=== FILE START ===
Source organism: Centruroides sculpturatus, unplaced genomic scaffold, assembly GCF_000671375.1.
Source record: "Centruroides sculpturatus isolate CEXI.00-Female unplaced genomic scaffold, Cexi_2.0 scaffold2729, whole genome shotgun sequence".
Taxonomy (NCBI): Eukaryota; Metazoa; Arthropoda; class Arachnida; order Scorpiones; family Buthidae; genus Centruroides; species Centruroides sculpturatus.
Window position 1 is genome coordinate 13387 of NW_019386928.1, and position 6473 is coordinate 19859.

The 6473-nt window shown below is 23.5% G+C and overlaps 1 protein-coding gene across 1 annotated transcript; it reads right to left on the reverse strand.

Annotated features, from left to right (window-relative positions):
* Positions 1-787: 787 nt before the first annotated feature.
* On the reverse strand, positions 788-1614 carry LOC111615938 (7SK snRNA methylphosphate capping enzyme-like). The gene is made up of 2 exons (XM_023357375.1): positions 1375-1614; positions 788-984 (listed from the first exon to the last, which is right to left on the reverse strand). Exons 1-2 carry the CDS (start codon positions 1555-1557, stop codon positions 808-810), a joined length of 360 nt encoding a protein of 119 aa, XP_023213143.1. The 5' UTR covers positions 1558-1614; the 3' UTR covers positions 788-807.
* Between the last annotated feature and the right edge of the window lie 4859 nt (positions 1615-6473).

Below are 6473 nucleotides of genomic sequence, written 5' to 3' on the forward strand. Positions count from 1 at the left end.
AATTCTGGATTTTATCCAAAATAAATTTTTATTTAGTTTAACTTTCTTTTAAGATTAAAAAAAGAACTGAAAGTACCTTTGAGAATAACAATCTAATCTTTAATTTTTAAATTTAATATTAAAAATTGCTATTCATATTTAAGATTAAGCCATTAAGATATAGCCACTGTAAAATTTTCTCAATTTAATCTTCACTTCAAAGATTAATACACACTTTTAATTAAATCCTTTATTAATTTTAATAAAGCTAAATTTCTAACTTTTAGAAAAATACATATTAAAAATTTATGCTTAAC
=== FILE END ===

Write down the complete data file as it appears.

Source organism: Centruroides sculpturatus, unplaced genomic scaffold, assembly GCF_000671375.1.
Source record: "Centruroides sculpturatus isolate CEXI.00-Female unplaced genomic scaffold, Cexi_2.0 scaffold2729, whole genome shotgun sequence".
Taxonomy (NCBI): Eukaryota; Metazoa; Arthropoda; class Arachnida; order Scorpiones; family Buthidae; genus Centruroides; species Centruroides sculpturatus.
Window position 1 is genome coordinate 13387 of NW_019386928.1, and position 6473 is coordinate 19859.

The 6473-nt window shown below is 23.5% G+C and overlaps 1 protein-coding gene across 1 annotated transcript; it reads right to left on the reverse strand.

Annotated features, from left to right (window-relative positions):
* Positions 1-787: 787 nt before the first annotated feature.
* On the reverse strand, positions 788-1614 carry LOC111615938 (7SK snRNA methylphosphate capping enzyme-like). The gene is made up of 2 exons (XM_023357375.1): positions 1375-1614; positions 788-984 (listed from the first exon to the last, which is right to left on the reverse strand). Exons 1-2 carry the CDS (start codon positions 1555-1557, stop codon positions 808-810), a joined length of 360 nt encoding a protein of 119 aa, XP_023213143.1. The 5' UTR covers positions 1558-1614; the 3' UTR covers positions 788-807.
* Between the last annotated feature and the right edge of the window lie 4859 nt (positions 1615-6473).

Below are 6473 nucleotides of genomic sequence, written 5' to 3' on the forward strand. Positions count from 1 at the left end.
AATTCTGGATTTTATCCAAAATAAATTTTTATTTAGTTTAACTTTCTTTTAAGATTAAAAAAAGAACTGAAAGTACCTTTGAGAATAACAATCTAATCTTTAATTTTTAAATTTAATATTAAAAATTGCTATTCATATTTAAGATTAAGCCATTAAGATATAGCCACTGTAAAATTTTCTCAATTTAATCTTCACTTCAAAGATTAATACACACTTTTAATTAAATCCTTTATTAATTTTAATAAAGCTAAATTTCTAACTTTTAGAAAAATACATATTAAAAATTTATGCTTAAC